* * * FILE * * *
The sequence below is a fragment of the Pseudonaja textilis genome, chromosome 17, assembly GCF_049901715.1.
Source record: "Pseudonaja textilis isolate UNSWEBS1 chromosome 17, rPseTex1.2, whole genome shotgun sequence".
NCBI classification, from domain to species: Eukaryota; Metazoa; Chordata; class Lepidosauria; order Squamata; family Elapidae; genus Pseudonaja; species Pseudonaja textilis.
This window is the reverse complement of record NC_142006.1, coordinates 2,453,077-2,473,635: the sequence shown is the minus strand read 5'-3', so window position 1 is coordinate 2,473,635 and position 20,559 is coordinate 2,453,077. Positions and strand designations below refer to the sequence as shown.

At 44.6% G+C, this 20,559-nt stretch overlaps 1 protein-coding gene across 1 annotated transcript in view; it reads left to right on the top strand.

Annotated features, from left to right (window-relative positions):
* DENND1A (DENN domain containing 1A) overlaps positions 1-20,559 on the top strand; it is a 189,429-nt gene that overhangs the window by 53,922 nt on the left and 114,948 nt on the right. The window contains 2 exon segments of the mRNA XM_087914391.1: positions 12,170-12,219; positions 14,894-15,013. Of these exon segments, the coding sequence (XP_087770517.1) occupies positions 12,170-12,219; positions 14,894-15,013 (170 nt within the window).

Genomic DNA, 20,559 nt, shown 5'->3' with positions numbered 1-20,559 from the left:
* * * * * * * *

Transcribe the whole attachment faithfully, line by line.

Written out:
The sequence below is a fragment of the Pseudonaja textilis genome, chromosome 17, assembly GCF_049901715.1.
Source record: "Pseudonaja textilis isolate UNSWEBS1 chromosome 17, rPseTex1.2, whole genome shotgun sequence".
NCBI classification, from domain to species: Eukaryota; Metazoa; Chordata; class Lepidosauria; order Squamata; family Elapidae; genus Pseudonaja; species Pseudonaja textilis.
This window is the reverse complement of record NC_142006.1, coordinates 2,453,077-2,473,635: the sequence shown is the minus strand read 5'-3', so window position 1 is coordinate 2,473,635 and position 20,559 is coordinate 2,453,077. Positions and strand designations below refer to the sequence as shown.

At 44.6% G+C, this 20,559-nt stretch overlaps 1 protein-coding gene across 1 annotated transcript in view; it reads left to right on the top strand.

Annotated features, from left to right (window-relative positions):
* DENND1A (DENN domain containing 1A) overlaps positions 1-20,559 on the top strand; it is a 189,429-nt gene that overhangs the window by 53,922 nt on the left and 114,948 nt on the right. The window contains 2 exon segments of the mRNA XM_087914391.1: positions 12,170-12,219; positions 14,894-15,013. Of these exon segments, the coding sequence (XP_087770517.1) occupies positions 12,170-12,219; positions 14,894-15,013 (170 nt within the window).

Genomic DNA, 20,559 nt, shown 5'->3' with positions numbered 1-20,559 from the left: